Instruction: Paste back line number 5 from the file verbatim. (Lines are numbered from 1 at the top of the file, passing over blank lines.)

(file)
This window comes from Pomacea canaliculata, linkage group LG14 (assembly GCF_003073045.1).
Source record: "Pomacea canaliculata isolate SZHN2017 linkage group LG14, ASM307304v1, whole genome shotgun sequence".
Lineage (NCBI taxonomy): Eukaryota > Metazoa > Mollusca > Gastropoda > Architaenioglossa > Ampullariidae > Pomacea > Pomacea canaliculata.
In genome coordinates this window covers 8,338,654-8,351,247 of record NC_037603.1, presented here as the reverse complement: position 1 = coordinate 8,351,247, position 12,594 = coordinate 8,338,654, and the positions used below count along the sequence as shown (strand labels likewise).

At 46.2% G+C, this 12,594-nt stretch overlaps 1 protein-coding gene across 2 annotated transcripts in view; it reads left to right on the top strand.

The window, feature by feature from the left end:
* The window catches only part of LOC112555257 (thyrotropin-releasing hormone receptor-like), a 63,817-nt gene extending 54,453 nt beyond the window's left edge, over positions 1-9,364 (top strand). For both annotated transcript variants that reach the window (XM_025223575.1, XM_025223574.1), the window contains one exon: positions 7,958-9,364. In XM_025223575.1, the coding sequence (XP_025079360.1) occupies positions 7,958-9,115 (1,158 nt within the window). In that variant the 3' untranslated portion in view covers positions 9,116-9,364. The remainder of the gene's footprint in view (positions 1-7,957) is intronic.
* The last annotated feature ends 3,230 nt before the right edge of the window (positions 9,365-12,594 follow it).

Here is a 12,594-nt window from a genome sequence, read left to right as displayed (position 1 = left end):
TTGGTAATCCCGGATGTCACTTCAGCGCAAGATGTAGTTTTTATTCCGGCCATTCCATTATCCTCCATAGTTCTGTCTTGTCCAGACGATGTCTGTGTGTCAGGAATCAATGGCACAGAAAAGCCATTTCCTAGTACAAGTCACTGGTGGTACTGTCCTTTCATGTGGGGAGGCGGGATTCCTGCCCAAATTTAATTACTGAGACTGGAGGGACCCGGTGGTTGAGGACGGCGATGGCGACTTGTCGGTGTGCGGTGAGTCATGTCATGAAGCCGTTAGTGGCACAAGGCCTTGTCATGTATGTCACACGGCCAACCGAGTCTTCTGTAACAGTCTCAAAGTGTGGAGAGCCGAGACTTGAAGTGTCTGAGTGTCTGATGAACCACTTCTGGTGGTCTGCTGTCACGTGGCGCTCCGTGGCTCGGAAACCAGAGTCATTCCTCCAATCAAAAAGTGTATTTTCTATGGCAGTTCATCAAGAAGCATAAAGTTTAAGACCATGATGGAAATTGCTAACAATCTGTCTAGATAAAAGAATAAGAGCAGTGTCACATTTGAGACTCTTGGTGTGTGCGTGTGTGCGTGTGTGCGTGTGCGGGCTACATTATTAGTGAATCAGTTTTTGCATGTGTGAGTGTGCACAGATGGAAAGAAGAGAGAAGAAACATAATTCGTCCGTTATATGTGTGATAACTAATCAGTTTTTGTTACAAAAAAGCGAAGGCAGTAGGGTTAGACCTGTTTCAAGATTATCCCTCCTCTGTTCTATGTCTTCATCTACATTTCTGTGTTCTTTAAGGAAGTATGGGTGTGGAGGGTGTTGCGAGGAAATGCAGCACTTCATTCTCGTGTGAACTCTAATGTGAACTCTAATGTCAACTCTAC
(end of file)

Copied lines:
At 46.2% G+C, this 12,594-nt stretch overlaps 1 protein-coding gene across 2 annotated transcripts in view; it reads left to right on the top strand.